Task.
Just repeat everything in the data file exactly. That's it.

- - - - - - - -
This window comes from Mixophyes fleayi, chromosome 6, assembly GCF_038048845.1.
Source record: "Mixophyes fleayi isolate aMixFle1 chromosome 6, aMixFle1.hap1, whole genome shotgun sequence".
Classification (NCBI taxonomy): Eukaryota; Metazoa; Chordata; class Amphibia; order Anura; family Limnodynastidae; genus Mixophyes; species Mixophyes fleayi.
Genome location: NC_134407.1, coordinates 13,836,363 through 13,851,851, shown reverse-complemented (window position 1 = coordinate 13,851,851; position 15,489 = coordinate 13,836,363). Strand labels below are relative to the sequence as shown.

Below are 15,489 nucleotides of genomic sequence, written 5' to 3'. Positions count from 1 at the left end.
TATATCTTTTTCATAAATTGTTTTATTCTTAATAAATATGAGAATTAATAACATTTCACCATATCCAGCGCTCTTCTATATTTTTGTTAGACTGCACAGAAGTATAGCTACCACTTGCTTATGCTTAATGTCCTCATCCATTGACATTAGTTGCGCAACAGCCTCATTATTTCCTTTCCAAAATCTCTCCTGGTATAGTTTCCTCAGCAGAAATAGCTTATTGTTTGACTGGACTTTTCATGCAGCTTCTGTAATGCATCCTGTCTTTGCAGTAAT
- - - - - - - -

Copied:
This window comes from Mixophyes fleayi, chromosome 6, assembly GCF_038048845.1.
Source record: "Mixophyes fleayi isolate aMixFle1 chromosome 6, aMixFle1.hap1, whole genome shotgun sequence".
Classification (NCBI taxonomy): Eukaryota; Metazoa; Chordata; class Amphibia; order Anura; family Limnodynastidae; genus Mixophyes; species Mixophyes fleayi.
Genome location: NC_134407.1, coordinates 13,836,363 through 13,851,851, shown reverse-complemented (window position 1 = coordinate 13,851,851; position 15,489 = coordinate 13,836,363). Strand labels below are relative to the sequence as shown.

Below are 15,489 nucleotides of genomic sequence, written 5' to 3'. Positions count from 1 at the left end.
TATATCTTTTTCATAAATTGTTTTATTCTTAATAAATATGAGAATTAATAACATTTCACCATATCCAGCGCTCTTCTATATTTTTGTTAGACTGCACAGAAGTATAGCTACCACTTGCTTATGCTTAATGTCCTCATCCATTGACATTAGTTGCGCAACAGCCTCATTATTTCCTTTCCAAAATCTCTCCTGGTATAGTTTCCTCAGCAGAAATAGCTTATTGTTTGACTGGACTTTTCATGCAGCTTCTGTAATGCATCCTGTCTTTGCAGTAAT